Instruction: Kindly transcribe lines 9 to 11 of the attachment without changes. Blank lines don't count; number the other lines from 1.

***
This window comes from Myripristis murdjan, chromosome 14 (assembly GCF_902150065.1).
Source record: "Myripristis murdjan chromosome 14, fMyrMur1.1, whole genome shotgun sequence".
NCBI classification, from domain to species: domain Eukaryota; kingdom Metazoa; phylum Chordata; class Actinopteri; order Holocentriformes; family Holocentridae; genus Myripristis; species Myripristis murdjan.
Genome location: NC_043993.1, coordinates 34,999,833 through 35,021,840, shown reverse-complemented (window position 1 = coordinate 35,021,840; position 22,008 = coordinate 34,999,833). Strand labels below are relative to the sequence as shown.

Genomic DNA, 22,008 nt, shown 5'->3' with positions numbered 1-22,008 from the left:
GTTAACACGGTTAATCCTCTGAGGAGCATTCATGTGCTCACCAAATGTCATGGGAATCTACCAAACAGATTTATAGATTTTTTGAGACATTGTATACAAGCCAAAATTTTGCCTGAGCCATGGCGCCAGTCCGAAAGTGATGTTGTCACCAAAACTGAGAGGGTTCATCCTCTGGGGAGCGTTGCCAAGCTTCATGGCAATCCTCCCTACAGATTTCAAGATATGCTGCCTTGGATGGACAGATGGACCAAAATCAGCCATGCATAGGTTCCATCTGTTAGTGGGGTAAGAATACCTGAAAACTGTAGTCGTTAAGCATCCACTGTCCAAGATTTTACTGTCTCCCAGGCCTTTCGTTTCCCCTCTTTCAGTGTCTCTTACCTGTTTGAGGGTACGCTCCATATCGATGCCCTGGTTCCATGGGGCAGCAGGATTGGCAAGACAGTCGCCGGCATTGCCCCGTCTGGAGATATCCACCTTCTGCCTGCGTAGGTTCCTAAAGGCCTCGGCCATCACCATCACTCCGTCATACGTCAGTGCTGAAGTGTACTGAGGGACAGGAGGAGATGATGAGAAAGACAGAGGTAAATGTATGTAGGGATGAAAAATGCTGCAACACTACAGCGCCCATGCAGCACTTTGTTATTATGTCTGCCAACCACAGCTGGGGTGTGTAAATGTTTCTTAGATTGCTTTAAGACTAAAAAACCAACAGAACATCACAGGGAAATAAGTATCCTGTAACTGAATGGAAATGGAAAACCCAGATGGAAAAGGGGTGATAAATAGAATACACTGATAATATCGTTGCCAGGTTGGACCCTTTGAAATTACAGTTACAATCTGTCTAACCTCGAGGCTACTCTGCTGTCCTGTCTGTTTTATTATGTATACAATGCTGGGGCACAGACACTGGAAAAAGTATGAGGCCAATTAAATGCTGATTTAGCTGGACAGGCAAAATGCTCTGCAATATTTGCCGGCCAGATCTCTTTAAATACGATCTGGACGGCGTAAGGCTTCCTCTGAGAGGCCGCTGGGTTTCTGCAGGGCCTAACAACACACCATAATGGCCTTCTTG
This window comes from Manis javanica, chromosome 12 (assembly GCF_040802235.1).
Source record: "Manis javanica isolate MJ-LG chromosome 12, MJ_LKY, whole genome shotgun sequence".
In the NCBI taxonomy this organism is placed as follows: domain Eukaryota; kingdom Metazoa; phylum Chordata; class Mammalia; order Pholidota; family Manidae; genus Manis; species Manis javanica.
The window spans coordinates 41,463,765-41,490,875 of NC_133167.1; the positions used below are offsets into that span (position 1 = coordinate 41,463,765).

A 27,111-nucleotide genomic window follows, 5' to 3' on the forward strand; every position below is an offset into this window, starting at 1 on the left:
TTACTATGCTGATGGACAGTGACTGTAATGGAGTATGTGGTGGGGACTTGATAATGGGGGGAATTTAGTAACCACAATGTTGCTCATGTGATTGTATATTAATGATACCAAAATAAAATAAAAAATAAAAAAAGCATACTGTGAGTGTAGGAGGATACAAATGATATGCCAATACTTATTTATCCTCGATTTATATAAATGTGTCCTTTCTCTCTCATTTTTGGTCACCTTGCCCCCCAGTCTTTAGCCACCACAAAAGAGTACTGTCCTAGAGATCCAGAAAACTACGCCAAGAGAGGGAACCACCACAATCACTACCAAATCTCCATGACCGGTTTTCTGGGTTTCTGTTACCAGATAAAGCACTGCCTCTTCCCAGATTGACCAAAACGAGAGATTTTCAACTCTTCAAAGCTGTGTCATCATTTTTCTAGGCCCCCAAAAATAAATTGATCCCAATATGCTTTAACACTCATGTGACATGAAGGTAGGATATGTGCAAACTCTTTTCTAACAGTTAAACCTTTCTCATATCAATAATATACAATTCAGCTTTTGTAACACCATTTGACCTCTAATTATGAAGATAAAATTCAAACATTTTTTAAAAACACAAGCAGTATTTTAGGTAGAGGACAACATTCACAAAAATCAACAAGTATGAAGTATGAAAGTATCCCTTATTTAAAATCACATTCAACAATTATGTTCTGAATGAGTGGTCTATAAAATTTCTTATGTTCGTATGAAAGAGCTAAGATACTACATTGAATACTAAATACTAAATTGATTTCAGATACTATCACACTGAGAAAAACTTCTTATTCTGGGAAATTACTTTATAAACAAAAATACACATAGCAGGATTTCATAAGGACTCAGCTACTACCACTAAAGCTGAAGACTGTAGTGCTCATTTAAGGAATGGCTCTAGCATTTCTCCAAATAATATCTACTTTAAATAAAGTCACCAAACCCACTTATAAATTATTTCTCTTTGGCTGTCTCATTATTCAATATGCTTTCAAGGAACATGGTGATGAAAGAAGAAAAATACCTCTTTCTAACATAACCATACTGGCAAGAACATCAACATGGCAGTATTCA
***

In the NCBI taxonomy this organism is placed as follows: domain Eukaryota; kingdom Metazoa; phylum Chordata; class Mammalia; order Pholidota; family Manidae; genus Manis; species Manis javanica.
The window spans coordinates 41,463,765-41,490,875 of NC_133167.1; the positions used below are offsets into that span (position 1 = coordinate 41,463,765).

A 27,111-nucleotide genomic window follows, 5' to 3' on the forward strand; every position below is an offset into this window, starting at 1 on the left: